• Garrett W. Lindemann, PhD.

To Consult or Not Consult


To consult or not to consult – That is the question.

My inaugural blog is an opening statement of future topics. Occasional straying to discuss important events or topics is inevitable with the main thread weaving through an anchoring topic with a nod to current affairs and issues.

The main topic will be opportunities in Wyoming. As background, I grew up on a small ranch in Wyoming. Left the Cowboy State for higher education and professional experience only to return 28 years later to take care of my parents. I am celebrating a decade as a returning resident. One of my goals has been to bring biotech and pharmaceutical companies to Wyoming. Mainly because of the unique opportunities for biotechnology and pharmaceuticals as well as has the dire need to diversify the economy of Wyoming – add a fourth leg to create an economic table from the three-legged milking stool of extractive resources, agriculture and tourism.

Since the beginning of 2016 several large pharmaceutical companies have announced layoffs and many other small ones have closed their doors. A continuing trend with roots many years in the past. Sure companies and start-ups continue to hire but new positions target the pool of fresh graduates having new skills, less experience and lower direct cost of employment. Layoffs ripple through the Life Science community like a rock thrown into a pond of still water.

During these times of industrial slow down, re-alignment and re-structuring, I regularly receive inquiries from friends, former colleagues and acquaintances searching for work and or announcing their decision to become a consultant. Further, since I have spent the majority of the last fifteen years as a life science consultant, with periods of recapture as a company employee, it is common for the newbie consultants to seek consulting knowledge.

Distilled, the question and discussion is -- “To consult or not to consult.”

I agree being a self-employed Life Science consultant has drawn many like a bug to a blue bug light. Yes, you are your own boss (theoretically), set your own calendar and can be selective about clients as well as projects. Moreover, you can set your billable rate to a level based on your rationale and justification of the value of your time. When traveling you select the times, methods, accommodations and restaurants for meals -- seemingly a dream job and seemingly you have found the golden goose that lays those large, gold-filled golden eggs.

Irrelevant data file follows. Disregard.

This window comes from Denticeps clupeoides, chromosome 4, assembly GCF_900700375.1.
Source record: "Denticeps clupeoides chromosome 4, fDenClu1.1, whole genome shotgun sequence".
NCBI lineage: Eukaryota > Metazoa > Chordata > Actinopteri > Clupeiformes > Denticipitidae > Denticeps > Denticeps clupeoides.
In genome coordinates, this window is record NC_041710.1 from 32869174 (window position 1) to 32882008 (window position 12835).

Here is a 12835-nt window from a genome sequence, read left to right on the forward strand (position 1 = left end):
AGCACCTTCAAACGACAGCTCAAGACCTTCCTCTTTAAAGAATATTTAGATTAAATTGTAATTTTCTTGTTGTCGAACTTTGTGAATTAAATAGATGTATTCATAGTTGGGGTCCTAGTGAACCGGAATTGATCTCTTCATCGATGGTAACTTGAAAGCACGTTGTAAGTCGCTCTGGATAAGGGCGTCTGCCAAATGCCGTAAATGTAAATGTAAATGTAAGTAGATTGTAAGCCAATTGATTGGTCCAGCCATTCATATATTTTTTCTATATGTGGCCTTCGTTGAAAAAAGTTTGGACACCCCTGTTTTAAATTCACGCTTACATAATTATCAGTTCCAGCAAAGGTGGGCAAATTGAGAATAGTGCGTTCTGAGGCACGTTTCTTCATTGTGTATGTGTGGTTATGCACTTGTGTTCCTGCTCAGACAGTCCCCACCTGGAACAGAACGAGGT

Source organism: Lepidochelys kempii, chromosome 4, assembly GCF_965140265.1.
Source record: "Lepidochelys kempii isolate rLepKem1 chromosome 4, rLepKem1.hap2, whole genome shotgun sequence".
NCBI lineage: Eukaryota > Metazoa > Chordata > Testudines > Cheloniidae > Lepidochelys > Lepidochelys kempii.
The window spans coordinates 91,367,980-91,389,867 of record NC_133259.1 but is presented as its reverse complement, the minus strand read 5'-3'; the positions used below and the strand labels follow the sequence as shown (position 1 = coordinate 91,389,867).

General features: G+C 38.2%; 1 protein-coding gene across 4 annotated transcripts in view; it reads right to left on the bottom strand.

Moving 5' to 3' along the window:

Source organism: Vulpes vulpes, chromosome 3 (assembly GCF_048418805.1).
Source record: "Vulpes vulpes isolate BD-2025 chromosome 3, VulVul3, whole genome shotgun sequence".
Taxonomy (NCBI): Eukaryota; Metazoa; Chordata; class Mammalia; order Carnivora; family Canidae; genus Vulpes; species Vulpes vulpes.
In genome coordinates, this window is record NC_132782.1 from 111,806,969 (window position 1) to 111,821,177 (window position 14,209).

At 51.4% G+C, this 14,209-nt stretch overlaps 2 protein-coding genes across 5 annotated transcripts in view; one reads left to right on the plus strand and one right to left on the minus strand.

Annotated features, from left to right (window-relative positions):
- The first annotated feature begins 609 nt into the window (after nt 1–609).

Now comes the zap from that bug light.

First, many individuals have this very same thought and are hustling to land that first project. Some have the inside track because of preexisting relationships or superior knowledge, skills and experience. Others have more aggressive pricing, or better marketing, superior closing skills or a combination of all of the above – specifically, a better business development process. Second, invoice payment is according to contract or agreement and processing time of the company. Company processing time can range from 30 to 120 days. Between invoicing and payment, you are functioning as a bank for the client. Carrying your expenses for the project as well as waiting on payment for your time and effort. In short, funds come in lumps at irregular intervals. Third, one needs to sequester profits from each payment for taxes, overhead, travel and unexpected costs – literally paying it forward. Independent consulting is a cost intensive endeavor, within overhead exists the black holes of legal fees (review of contracts, non-disclosures, confidentiality statements, etc.), insurance (business, contract, omission and errors, etc.), office expenses (phones, faxes, computers, paper, ink, rent, utilities, etc.) and, if you do not like filing or book keeping, staffing (filing, bookkeeping, office maintenance and management). Fourth, you are not your own boss. Relationships with clients and potential clients depends on many factors including availability. Yes, you can terminate the relationship and/or agreement with a client if they are grossly difficult, but that is a very drastic action.

Additionally, the combination of the expenses, irregular payment, travel and time spent working can cause significant stress on family relationships. Families are in need of security, consistence and parents’ availability. Working as an independent consultant can erode all three underpinnings of a successful family.

For a consultant, Wyoming offers many advantages. First, Wyoming does not have a personal income tax and corporate income taxes are low. Second, the cost of living in Wyoming is, on average, 13% less expensive than the remainder of the nation. Third, Wyoming is the least population-dense state in the nation and the cities are relatively small, providing short travel times to run errands or watch the children’s activities. The public schools are some of the best in the nation and, largely, the cities are safe and family friendly. Moreover, outdoor activities and events are frequently within a few miles of home.

My choice is Wyoming.


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